Many of us will have watched the G7 leaders come together in Cornwall a few weeks ago to discuss a myriad of issues, writes Bryn Francis of the FUW.

While the official focus was on tackling the covid pandemic, climate change and concerns over Russia and China, the PM came under huge pressure over his proposal to break international law by failing to honour the Northern Ireland Protocol he agreed to and implemented just months ago.

Wanting to break an international treaty just months after it has come into effect because warnings about implications and the need to prepare were ignored shows just how careful governments should be when signing international agreements.

Just such an agreement was the focus of talks between the UK and Australian PMs in the periphery of the G7, in the form of a UK-Australia trade deal.

For Welsh farmers, the details of what might be in such a deal have been a major concern for months, given the lower production standards and costs in Australia.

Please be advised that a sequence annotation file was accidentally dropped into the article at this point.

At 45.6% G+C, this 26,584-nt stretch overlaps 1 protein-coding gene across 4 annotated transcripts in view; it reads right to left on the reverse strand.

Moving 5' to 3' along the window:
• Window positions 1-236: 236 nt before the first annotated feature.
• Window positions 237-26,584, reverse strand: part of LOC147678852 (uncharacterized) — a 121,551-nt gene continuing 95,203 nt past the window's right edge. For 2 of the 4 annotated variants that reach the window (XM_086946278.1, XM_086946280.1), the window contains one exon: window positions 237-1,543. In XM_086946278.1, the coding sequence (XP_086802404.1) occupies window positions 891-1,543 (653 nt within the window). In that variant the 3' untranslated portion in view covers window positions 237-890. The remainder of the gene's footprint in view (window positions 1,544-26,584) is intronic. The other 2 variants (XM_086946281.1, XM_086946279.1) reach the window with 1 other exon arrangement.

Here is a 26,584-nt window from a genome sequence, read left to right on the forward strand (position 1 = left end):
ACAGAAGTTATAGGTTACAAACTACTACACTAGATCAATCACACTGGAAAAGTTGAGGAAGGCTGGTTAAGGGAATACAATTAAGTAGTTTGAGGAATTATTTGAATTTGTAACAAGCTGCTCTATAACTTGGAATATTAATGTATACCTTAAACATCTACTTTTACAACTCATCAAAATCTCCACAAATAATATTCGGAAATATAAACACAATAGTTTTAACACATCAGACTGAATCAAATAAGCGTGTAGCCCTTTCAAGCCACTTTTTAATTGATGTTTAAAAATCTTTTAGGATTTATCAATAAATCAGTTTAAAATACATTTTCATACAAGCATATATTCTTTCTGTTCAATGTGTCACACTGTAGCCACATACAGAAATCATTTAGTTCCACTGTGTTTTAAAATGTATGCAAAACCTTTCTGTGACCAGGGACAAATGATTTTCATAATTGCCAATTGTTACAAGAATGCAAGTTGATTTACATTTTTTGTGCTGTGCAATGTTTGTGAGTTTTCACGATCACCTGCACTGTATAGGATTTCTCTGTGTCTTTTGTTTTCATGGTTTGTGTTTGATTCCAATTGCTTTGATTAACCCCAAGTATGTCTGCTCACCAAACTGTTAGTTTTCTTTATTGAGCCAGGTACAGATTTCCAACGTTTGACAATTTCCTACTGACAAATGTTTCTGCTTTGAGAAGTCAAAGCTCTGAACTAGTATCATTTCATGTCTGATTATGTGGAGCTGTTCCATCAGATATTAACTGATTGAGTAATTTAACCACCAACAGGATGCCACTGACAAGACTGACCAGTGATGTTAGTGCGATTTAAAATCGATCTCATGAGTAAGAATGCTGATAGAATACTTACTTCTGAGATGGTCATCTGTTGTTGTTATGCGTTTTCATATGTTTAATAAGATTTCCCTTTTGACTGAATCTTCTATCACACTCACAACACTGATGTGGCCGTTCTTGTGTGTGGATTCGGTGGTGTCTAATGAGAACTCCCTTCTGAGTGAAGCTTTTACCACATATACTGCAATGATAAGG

But UK Government ministers’ and spokespersons’ have claimed we needn’t worry because Australia is unlikely to make use of whatever quota for food imports they are given and that safeguards would be put in place.

In recent weeks, the FUW has held back-to-back meetings with ministers, MPs and others about the deal.

If the concerns expressed by the FUW and many others are not realised then fine. But if they turn out to be right, be it in two or 10 years, and we are locked into an irreversible deal with only rudimentary safeguards, there will be little a government or parliament will be able to do without taking drastic action that may breach WTO rules.

For this reason, whatever the final deal looks like we need a belt and braces mechanism such as a break clause that, if the worst comes to the worst, allows the UK Government or Parliament to step in to protect our family farms and our global environment.